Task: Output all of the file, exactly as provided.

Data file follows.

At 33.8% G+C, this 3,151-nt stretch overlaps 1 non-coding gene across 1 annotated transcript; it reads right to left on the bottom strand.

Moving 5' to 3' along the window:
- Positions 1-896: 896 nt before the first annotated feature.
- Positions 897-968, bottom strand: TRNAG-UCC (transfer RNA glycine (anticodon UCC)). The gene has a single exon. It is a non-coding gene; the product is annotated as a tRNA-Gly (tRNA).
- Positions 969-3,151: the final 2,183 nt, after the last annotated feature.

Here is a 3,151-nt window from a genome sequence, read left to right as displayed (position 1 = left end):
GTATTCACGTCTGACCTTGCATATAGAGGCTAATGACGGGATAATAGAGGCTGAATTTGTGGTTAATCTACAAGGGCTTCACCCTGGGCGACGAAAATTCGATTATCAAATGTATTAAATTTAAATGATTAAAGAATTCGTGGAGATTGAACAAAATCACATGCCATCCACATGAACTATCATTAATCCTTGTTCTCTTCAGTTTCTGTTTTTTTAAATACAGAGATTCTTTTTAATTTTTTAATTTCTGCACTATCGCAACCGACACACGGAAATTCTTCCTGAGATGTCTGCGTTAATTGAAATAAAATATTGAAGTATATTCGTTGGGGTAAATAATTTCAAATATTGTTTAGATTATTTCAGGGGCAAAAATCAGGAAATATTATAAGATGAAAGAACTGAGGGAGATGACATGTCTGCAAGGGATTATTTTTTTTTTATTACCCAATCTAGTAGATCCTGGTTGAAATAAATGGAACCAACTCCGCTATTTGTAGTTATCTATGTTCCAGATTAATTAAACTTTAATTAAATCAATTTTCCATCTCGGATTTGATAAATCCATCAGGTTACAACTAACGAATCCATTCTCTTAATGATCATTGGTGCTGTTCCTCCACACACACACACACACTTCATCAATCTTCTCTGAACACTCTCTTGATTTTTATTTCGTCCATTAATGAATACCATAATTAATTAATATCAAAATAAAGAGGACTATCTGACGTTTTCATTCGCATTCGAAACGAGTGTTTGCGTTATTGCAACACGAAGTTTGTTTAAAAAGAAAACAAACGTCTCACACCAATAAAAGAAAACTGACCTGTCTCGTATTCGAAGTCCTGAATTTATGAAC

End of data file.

At 33.8% G+C, this 3,151-nt stretch overlaps 1 non-coding gene across 1 annotated transcript; it reads right to left on the bottom strand.

Moving 5' to 3' along the window:
- Positions 1-896: 896 nt before the first annotated feature.
- Positions 897-968, bottom strand: TRNAG-UCC (transfer RNA glycine (anticodon UCC)). The gene has a single exon. It is a non-coding gene; the product is annotated as a tRNA-Gly (tRNA).
- Positions 969-3,151: the final 2,183 nt, after the last annotated feature.

Here is a 3,151-nt window from a genome sequence, read left to right as displayed (position 1 = left end):
GTATTCACGTCTGACCTTGCATATAGAGGCTAATGACGGGATAATAGAGGCTGAATTTGTGGTTAATCTACAAGGGCTTCACCCTGGGCGACGAAAATTCGATTATCAAATGTATTAAATTTAAATGATTAAAGAATTCGTGGAGATTGAACAAAATCACATGCCATCCACATGAACTATCATTAATCCTTGTTCTCTTCAGTTTCTGTTTTTTTAAATACAGAGATTCTTTTTAATTTTTTAATTTCTGCACTATCGCAACCGACACACGGAAATTCTTCCTGAGATGTCTGCGTTAATTGAAATAAAATATTGAAGTATATTCGTTGGGGTAAATAATTTCAAATATTGTTTAGATTATTTCAGGGGCAAAAATCAGGAAATATTATAAGATGAAAGAACTGAGGGAGATGACATGTCTGCAAGGGATTATTTTTTTTTTATTACCCAATCTAGTAGATCCTGGTTGAAATAAATGGAACCAACTCCGCTATTTGTAGTTATCTATGTTCCAGATTAATTAAACTTTAATTAAATCAATTTTCCATCTCGGATTTGATAAATCCATCAGGTTACAACTAACGAATCCATTCTCTTAATGATCATTGGTGCTGTTCCTCCACACACACACACACACTTCATCAATCTTCTCTGAACACTCTCTTGATTTTTATTTCGTCCATTAATGAATACCATAATTAATTAATATCAAAATAAAGAGGACTATCTGACGTTTTCATTCGCATTCGAAACGAGTGTTTGCGTTATTGCAACACGAAGTTTGTTTAAAAAGAAAACAAACGTCTCACACCAATAAAAGAAAACTGACCTGTCTCGTATTCGAAGTCCTGAATTTATGAAC